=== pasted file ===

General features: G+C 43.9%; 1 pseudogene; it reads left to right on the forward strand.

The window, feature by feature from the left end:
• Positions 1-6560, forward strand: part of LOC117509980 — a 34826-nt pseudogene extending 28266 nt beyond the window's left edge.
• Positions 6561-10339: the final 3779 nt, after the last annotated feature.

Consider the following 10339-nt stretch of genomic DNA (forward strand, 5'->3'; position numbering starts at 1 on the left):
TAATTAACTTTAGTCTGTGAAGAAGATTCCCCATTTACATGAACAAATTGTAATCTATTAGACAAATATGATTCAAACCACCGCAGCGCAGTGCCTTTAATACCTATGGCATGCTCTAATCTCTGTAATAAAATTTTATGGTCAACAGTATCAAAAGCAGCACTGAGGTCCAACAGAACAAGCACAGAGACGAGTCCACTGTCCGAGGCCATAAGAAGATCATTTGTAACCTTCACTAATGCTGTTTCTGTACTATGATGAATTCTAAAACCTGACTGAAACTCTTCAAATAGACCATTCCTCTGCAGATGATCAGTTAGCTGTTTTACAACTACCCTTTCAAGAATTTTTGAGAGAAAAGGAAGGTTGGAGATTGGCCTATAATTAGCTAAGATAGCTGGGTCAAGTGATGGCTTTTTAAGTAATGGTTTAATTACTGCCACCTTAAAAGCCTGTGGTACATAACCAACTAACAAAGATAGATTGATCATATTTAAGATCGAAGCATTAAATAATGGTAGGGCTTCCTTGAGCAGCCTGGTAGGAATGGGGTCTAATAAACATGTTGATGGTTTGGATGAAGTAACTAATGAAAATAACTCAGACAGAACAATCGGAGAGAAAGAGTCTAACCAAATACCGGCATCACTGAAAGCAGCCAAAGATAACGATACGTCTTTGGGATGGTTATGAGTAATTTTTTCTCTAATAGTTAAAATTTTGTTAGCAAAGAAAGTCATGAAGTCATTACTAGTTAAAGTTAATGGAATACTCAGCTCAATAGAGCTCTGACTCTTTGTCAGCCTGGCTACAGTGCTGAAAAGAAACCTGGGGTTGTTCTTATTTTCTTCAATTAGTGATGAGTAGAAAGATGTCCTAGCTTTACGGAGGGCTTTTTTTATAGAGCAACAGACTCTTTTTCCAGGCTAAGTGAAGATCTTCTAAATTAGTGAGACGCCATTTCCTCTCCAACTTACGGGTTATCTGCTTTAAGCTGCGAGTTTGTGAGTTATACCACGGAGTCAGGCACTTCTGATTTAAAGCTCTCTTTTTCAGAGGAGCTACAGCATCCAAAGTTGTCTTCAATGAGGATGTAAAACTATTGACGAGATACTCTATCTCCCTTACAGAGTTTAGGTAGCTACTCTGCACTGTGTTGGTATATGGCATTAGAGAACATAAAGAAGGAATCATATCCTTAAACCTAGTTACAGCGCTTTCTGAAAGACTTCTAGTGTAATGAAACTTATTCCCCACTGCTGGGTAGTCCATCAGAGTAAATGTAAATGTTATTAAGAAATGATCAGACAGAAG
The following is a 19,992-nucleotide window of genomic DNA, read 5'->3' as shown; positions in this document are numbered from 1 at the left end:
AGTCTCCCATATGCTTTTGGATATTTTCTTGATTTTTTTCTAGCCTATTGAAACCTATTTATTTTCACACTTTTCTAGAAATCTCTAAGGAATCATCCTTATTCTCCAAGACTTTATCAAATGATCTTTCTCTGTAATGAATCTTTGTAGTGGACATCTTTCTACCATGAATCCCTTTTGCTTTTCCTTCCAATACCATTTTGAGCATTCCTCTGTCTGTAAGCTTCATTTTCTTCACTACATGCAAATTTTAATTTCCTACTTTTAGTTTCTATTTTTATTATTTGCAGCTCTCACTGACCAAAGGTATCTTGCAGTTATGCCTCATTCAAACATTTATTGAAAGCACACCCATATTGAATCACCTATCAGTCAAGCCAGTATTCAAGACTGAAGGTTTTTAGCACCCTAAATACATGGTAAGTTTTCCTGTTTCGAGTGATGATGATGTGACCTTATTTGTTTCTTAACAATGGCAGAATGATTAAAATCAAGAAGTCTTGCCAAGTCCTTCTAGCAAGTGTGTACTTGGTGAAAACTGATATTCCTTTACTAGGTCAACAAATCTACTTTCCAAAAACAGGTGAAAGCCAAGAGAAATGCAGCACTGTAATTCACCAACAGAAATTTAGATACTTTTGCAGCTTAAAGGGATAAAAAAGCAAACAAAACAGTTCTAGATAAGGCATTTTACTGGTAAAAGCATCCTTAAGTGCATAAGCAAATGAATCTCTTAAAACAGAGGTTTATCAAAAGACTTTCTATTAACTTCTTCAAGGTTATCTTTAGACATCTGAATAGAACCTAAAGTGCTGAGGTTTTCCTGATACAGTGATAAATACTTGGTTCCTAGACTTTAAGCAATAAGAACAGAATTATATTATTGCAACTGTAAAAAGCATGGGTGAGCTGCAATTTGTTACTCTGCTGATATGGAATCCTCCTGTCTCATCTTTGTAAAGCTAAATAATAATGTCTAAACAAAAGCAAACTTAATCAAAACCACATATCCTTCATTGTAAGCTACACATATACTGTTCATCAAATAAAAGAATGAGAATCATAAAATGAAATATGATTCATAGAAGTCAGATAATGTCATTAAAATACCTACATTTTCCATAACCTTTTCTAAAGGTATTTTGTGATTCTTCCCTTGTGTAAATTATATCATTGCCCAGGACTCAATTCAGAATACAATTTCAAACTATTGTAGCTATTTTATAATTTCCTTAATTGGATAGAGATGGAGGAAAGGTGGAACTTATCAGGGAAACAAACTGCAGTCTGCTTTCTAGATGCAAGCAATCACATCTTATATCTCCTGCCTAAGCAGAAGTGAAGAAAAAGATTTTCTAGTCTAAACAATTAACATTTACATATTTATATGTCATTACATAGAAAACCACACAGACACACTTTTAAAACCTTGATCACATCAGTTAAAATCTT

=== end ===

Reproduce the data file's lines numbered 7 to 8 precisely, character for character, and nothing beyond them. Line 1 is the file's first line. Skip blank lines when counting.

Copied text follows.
The following is a 19,992-nucleotide window of genomic DNA, read 5'->3' as shown; positions in this document are numbered from 1 at the left end:
AGTCTCCCATATGCTTTTGGATATTTTCTTGATTTTTTTCTAGCCTATTGAAACCTATTTATTTTCACACTTTTCTAGAAATCTCTAAGGAATCATCCTTATTCTCCAAGACTTTATCAAATGATCTTTCTCTGTAATGAATCTTTGTAGTGGACATCTTTCTACCATGAATCCCTTTTGCTTTTCCTTCCAATACCATTTTGAGCATTCCTCTGTCTGTAAGCTTCATTTTCTTCACTACATGCAAATTTTAATTTCCTACTTTTAGTTTCTATTTTTATTATTTGCAGCTCTCACTGACCAAAGGTATCTTGCAGTTATGCCTCATTCAAACATTTATTGAAAGCACACCCATATTGAATCACCTATCAGTCAAGCCAGTATTCAAGACTGAAGGTTTTTAGCACCCTAAATACATGGTAAGTTTTCCTGTTTCGAGTGATGATGATGTGACCTTATTTGTTTCTTAACAATGGCAGAATGATTAAAATCAAGAAGTCTTGCCAAGTCCTTCTAGCAAGTGTGTACTTGGTGAAAACTGATATTCCTTTACTAGGTCAACAAATCTACTTTCCAAAAACAGGTGAAAGCCAAGAGAAATGCAGCACTGTAATTCACCAACAGAAATTTAGATACTTTTGCAGCTTAAAGGGATAAAAAAGCAAACAAAACAGTTCTAGATAAGGCATTTTACTGGTAAAAGCATCCTTAAGTGCATAAGCAAATGAATCTCTTAAAACAGAGGTTTATCAAAAGACTTTCTATTAACTTCTTCAAGGTTATCTTTAGACATCTGAATAGAACCTAAAGTGCTGAGGTTTTCCTGATACAGTGATAAATACTTGGTTCCTAGACTTTAAGCAATAAGAACAGAATTATATTATTGCAACTGTAAAAAGCATGGGTGAGCTGCAATTTGTTACTCTGCTGATATGGAATCCTCCTGTCTCATCTTTGTAAAGCTAAATAATAATGTCTAAACAAAAGCAAACTTAATCAAAACCACATATCCTTCATTGTAAGCTACACATATACTGTTCATCAAATAAAAGAATGAGAATCATAAAATGAAATATGATTCATAGAAGTCAGATAATGTCATTAAAATACCTACATTTTCCATAACCTTTTCTAAAGGTATTTTGTGATTCTTCCCTTGTGTAAATTATATCATTGCCCAGGACTCAATTCAGAATACAATTTCAAACTATTGTAGCTATTTTATAATTTCCTTAATTGGATAGAGATGGAGGAAAGGTGGAACTTATCAGGGAAACAAACTGCAGTCTGCTTTCTAGATGCAAGCAATCACATCTTATATCTCCTGCCTAAGCAGAAGTGAAGAAAAAGATTTTCTAGTCTAAACAATTAACATTTACATATTTATATGTCATTACATAGAAAACCACACAGACACACTTTTAAAACCTTGATCACATCAGTTAAAATCTT